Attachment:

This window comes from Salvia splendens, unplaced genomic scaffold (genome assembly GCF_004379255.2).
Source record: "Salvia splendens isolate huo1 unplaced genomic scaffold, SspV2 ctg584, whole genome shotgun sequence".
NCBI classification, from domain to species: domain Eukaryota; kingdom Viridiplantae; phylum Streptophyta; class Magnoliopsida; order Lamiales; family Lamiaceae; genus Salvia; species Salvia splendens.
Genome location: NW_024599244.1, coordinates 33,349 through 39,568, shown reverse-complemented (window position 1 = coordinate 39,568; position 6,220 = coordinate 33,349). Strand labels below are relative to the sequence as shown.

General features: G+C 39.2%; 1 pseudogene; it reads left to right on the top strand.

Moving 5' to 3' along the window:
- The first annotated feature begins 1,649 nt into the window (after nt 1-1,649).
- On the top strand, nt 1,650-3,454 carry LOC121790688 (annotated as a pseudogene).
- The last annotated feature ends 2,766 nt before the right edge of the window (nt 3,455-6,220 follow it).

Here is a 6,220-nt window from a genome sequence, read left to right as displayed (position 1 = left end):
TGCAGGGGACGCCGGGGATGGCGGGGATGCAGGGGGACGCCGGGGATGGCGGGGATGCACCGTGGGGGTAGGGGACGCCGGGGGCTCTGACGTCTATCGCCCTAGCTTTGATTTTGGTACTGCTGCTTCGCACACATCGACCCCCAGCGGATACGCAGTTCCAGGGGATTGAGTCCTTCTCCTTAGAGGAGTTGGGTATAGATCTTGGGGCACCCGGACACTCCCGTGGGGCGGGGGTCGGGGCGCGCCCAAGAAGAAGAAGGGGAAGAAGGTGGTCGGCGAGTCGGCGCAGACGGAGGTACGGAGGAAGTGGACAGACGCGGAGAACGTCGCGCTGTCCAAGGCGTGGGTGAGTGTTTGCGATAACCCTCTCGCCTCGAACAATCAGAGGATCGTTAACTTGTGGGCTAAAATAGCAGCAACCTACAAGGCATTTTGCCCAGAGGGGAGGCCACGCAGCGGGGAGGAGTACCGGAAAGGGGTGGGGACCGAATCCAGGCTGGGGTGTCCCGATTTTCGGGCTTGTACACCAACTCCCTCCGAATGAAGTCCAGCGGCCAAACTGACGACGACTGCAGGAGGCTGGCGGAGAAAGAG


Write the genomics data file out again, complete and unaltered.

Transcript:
This window comes from Salvia splendens, unplaced genomic scaffold (genome assembly GCF_004379255.2).
Source record: "Salvia splendens isolate huo1 unplaced genomic scaffold, SspV2 ctg584, whole genome shotgun sequence".
NCBI classification, from domain to species: domain Eukaryota; kingdom Viridiplantae; phylum Streptophyta; class Magnoliopsida; order Lamiales; family Lamiaceae; genus Salvia; species Salvia splendens.
Genome location: NW_024599244.1, coordinates 33,349 through 39,568, shown reverse-complemented (window position 1 = coordinate 39,568; position 6,220 = coordinate 33,349). Strand labels below are relative to the sequence as shown.

General features: G+C 39.2%; 1 pseudogene; it reads left to right on the top strand.

Moving 5' to 3' along the window:
- The first annotated feature begins 1,649 nt into the window (after nt 1-1,649).
- On the top strand, nt 1,650-3,454 carry LOC121790688 (annotated as a pseudogene).
- The last annotated feature ends 2,766 nt before the right edge of the window (nt 3,455-6,220 follow it).

Here is a 6,220-nt window from a genome sequence, read left to right as displayed (position 1 = left end):
TGCAGGGGACGCCGGGGATGGCGGGGATGCAGGGGGACGCCGGGGATGGCGGGGATGCACCGTGGGGGTAGGGGACGCCGGGGGCTCTGACGTCTATCGCCCTAGCTTTGATTTTGGTACTGCTGCTTCGCACACATCGACCCCCAGCGGATACGCAGTTCCAGGGGATTGAGTCCTTCTCCTTAGAGGAGTTGGGTATAGATCTTGGGGCACCCGGACACTCCCGTGGGGCGGGGGTCGGGGCGCGCCCAAGAAGAAGAAGGGGAAGAAGGTGGTCGGCGAGTCGGCGCAGACGGAGGTACGGAGGAAGTGGACAGACGCGGAGAACGTCGCGCTGTCCAAGGCGTGGGTGAGTGTTTGCGATAACCCTCTCGCCTCGAACAATCAGAGGATCGTTAACTTGTGGGCTAAAATAGCAGCAACCTACAAGGCATTTTGCCCAGAGGGGAGGCCACGCAGCGGGGAGGAGTACCGGAAAGGGGTGGGGACCGAATCCAGGCTGGGGTGTCCCGATTTTCGGGCTTGTACACCAACTCCCTCCGAATGAAGTCCAGCGGCCAAACTGACGACGACTGCAGGAGGCTGGCGGAGAAAGAG